Television viewers across the globe will see rowing and canoe sprint in a new light this summer thanks to the installation of a high-tech camera, hung from a three-cable system above the course, that will follow races from start to finish.
"This is the longest cable-cam ever designed on planet earth," said Stefan Boisjoly, the broadcast venue manager at Dorney Lake. "Television is emotion. We want to show the world things that even the spectators cannot see."
The system is strung between two 92-meter-high towers located at each end of the course, covering a total distance of 2,500 metres.
As the camera sets off to follow the crews, the cable gradually drops in height until halfway down the 2,000-meter stretch of water where it will be suspended just eight meters above the competitors, isolating their faces.
There truly is nowhere to hide.
"I hope that we see some emotions, hardworking faces during the races," said Oliver Schneyder, who will control the images being shot from the camera to television screens all over the world.
It is sure to add a new dimension to coverage of the rowing, which takes place from July 28-Aug. 4, and the canoeing, which goes from Aug. 6-11.
Rowers and coaches have already given the technology a huge thumbs-up.
"That's so awesome," American quadruple-sculler Natalie Dell said.
David Tanner, performance director of British Rowing, went ever further.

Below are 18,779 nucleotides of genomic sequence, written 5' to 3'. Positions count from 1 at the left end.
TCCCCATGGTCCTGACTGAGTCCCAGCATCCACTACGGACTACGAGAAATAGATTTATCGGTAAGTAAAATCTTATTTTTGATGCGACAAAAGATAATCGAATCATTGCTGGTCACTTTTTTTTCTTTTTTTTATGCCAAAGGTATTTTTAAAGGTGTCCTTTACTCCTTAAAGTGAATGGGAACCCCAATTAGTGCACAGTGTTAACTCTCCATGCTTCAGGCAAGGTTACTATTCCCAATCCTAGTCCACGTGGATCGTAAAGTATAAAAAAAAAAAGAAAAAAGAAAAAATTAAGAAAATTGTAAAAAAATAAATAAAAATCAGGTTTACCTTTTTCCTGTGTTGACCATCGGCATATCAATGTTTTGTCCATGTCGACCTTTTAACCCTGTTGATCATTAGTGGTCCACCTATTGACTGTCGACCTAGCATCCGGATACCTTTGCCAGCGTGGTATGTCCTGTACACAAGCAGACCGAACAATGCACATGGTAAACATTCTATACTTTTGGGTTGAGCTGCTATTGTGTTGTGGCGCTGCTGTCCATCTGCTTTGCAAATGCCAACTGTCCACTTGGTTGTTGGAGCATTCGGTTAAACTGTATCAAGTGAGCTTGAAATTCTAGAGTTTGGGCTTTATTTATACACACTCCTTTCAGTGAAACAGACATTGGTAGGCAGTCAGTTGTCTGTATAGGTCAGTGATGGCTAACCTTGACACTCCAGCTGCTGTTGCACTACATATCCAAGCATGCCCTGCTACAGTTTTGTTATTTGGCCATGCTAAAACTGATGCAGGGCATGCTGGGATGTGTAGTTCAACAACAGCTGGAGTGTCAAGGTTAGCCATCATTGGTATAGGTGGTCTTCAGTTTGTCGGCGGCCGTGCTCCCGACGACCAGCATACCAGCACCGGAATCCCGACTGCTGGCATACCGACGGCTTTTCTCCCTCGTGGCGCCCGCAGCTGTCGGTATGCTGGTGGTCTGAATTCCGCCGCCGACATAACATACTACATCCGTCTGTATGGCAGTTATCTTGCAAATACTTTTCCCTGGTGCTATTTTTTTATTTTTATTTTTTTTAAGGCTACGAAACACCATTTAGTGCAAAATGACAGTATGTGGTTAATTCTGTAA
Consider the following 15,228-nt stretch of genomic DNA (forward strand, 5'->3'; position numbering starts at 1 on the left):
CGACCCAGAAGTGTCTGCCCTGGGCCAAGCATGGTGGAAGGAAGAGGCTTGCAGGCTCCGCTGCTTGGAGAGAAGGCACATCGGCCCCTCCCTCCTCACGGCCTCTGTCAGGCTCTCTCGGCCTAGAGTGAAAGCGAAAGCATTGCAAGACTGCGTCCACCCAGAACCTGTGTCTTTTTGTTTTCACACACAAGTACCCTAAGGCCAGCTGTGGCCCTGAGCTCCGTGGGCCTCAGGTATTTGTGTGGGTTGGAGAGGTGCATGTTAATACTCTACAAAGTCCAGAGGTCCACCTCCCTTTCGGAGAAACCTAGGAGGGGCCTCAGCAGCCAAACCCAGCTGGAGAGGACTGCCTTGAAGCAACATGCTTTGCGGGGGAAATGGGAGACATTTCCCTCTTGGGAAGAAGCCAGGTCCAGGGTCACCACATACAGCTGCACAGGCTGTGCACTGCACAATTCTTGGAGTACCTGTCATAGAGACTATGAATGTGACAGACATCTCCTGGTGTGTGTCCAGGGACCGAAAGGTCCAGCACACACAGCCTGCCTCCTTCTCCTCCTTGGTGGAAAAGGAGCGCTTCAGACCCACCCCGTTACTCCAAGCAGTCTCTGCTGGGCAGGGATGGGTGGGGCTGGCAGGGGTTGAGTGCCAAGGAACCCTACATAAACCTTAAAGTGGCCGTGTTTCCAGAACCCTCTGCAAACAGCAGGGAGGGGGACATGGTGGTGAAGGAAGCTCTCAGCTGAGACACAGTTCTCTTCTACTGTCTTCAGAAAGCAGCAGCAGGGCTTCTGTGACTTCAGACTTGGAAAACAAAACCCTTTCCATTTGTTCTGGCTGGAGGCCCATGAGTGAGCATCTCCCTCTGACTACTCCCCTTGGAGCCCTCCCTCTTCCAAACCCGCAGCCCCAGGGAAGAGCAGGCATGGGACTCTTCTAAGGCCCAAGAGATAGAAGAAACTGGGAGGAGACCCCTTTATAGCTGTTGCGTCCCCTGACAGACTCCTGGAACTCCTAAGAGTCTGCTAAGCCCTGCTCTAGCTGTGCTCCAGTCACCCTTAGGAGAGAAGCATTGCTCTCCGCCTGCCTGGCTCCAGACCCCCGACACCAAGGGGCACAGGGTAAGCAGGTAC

"The buzz of the overhead-wire camera is going to put rowing into a completely different realm for showing our sport," he said. "Well done for the people who conceived that and put it up."
The Camcat system, developed by an Austria-based company, was first used to help film a documentary on St. Stephen's Cathedral in Vienna but soon began to be used more and more in sport.
Schneyder said the system has been used to film ski-jumping, Formula One and also at four previous Olympics, including Salt Lake City, Athens, Beijing and Vancouver.
The camera can rotate 360 degrees, zoom in and out, and move up and down.
"To us, rowing is one of the most magnificent sports and the fact the lake is so long was a challenge," said Boisjoly, who is from Canada. "We always wanted to be able to show the full length of the lake. You can do it with a helicopter, you can do it with a blimp but our goal is to have something that is more flexible, that we can use race after race after race.
"The images coming out of there are just unreal. It is so beautiful."
Once the camera comes to a stop at the tower nearest the finish line, it will zip back to the start line in time for the next race at a speed of 70 kilometres per hour (43.5 miles per hour).
And don't worry — it can cope if the inclement weather returns to Britain. Three different counterweight systems keep the camera still in winds up to 40 kph (25 mph).
"The 30,000 spectators here will have a very direct, inspirational experience," Boisjoly said, "but we want the viewers around the world to have a special kind of experience, too."Suggest a correction